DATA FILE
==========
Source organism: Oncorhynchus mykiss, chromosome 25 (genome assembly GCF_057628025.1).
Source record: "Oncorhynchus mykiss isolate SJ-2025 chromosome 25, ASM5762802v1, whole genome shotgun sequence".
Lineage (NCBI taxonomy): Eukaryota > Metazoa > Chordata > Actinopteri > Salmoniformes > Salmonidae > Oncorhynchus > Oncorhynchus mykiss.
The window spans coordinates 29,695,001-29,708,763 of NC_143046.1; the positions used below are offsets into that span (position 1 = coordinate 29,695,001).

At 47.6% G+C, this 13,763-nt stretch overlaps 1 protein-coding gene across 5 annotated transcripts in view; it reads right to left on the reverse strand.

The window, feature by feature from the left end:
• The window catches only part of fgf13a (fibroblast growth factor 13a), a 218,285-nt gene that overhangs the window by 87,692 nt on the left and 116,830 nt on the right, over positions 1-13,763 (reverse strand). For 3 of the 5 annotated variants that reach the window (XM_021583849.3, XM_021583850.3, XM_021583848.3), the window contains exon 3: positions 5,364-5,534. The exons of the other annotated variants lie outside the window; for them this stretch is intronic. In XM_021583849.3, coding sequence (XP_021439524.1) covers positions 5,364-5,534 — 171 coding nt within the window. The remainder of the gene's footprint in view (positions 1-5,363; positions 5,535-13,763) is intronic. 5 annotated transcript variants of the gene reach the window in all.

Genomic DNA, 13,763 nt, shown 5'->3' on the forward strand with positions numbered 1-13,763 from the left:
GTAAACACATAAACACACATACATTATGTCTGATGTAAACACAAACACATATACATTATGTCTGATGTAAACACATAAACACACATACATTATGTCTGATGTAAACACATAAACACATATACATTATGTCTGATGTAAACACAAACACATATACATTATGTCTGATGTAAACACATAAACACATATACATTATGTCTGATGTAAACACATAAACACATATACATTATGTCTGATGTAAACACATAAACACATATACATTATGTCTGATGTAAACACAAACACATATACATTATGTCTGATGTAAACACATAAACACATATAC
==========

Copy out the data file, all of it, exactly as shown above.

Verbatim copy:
Source organism: Oncorhynchus mykiss, chromosome 25 (genome assembly GCF_057628025.1).
Source record: "Oncorhynchus mykiss isolate SJ-2025 chromosome 25, ASM5762802v1, whole genome shotgun sequence".
Lineage (NCBI taxonomy): Eukaryota > Metazoa > Chordata > Actinopteri > Salmoniformes > Salmonidae > Oncorhynchus > Oncorhynchus mykiss.
The window spans coordinates 29,695,001-29,708,763 of NC_143046.1; the positions used below are offsets into that span (position 1 = coordinate 29,695,001).

At 47.6% G+C, this 13,763-nt stretch overlaps 1 protein-coding gene across 5 annotated transcripts in view; it reads right to left on the reverse strand.

The window, feature by feature from the left end:
• The window catches only part of fgf13a (fibroblast growth factor 13a), a 218,285-nt gene that overhangs the window by 87,692 nt on the left and 116,830 nt on the right, over positions 1-13,763 (reverse strand). For 3 of the 5 annotated variants that reach the window (XM_021583849.3, XM_021583850.3, XM_021583848.3), the window contains exon 3: positions 5,364-5,534. The exons of the other annotated variants lie outside the window; for them this stretch is intronic. In XM_021583849.3, coding sequence (XP_021439524.1) covers positions 5,364-5,534 — 171 coding nt within the window. The remainder of the gene's footprint in view (positions 1-5,363; positions 5,535-13,763) is intronic. 5 annotated transcript variants of the gene reach the window in all.

Genomic DNA, 13,763 nt, shown 5'->3' on the forward strand with positions numbered 1-13,763 from the left:
GTAAACACATAAACACACATACATTATGTCTGATGTAAACACAAACACATATACATTATGTCTGATGTAAACACATAAACACACATACATTATGTCTGATGTAAACACATAAACACATATACATTATGTCTGATGTAAACACAAACACATATACATTATGTCTGATGTAAACACATAAACACATATACATTATGTCTGATGTAAACACATAAACACATATACATTATGTCTGATGTAAACACATAAACACATATACATTATGTCTGATGTAAACACAAACACATATACATTATGTCTGATGTAAACACATAAACACATATAC